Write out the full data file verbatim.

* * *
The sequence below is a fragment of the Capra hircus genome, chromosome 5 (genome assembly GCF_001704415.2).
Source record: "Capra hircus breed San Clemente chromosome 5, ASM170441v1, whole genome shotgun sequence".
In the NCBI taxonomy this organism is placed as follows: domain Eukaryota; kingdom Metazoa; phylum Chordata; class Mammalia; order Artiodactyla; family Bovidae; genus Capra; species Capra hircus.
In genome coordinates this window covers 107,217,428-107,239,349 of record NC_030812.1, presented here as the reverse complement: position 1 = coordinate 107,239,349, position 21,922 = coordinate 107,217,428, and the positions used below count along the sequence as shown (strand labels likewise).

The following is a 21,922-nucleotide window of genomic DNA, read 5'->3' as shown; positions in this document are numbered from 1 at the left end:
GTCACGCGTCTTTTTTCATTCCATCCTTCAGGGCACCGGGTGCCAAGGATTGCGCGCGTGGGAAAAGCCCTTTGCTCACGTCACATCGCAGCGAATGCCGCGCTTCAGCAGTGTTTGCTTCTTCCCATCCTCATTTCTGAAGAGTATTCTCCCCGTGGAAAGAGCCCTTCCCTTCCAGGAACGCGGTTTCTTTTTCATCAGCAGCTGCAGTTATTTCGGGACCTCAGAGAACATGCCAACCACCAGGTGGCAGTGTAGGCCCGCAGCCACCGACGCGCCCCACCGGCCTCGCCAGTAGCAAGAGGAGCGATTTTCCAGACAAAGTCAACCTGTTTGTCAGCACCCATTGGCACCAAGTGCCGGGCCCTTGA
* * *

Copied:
The sequence below is a fragment of the Capra hircus genome, chromosome 5 (genome assembly GCF_001704415.2).
Source record: "Capra hircus breed San Clemente chromosome 5, ASM170441v1, whole genome shotgun sequence".
In the NCBI taxonomy this organism is placed as follows: domain Eukaryota; kingdom Metazoa; phylum Chordata; class Mammalia; order Artiodactyla; family Bovidae; genus Capra; species Capra hircus.
In genome coordinates this window covers 107,217,428-107,239,349 of record NC_030812.1, presented here as the reverse complement: position 1 = coordinate 107,239,349, position 21,922 = coordinate 107,217,428, and the positions used below count along the sequence as shown (strand labels likewise).

The following is a 21,922-nucleotide window of genomic DNA, read 5'->3' as shown; positions in this document are numbered from 1 at the left end:
GTCACGCGTCTTTTTTCATTCCATCCTTCAGGGCACCGGGTGCCAAGGATTGCGCGCGTGGGAAAAGCCCTTTGCTCACGTCACATCGCAGCGAATGCCGCGCTTCAGCAGTGTTTGCTTCTTCCCATCCTCATTTCTGAAGAGTATTCTCCCCGTGGAAAGAGCCCTTCCCTTCCAGGAACGCGGTTTCTTTTTCATCAGCAGCTGCAGTTATTTCGGGACCTCAGAGAACATGCCAACCACCAGGTGGCAGTGTAGGCCCGCAGCCACCGACGCGCCCCACCGGCCTCGCCAGTAGCAAGAGGAGCGATTTTCCAGACAAAGTCAACCTGTTTGTCAGCACCCATTGGCACCAAGTGCCGGGCCCTTGA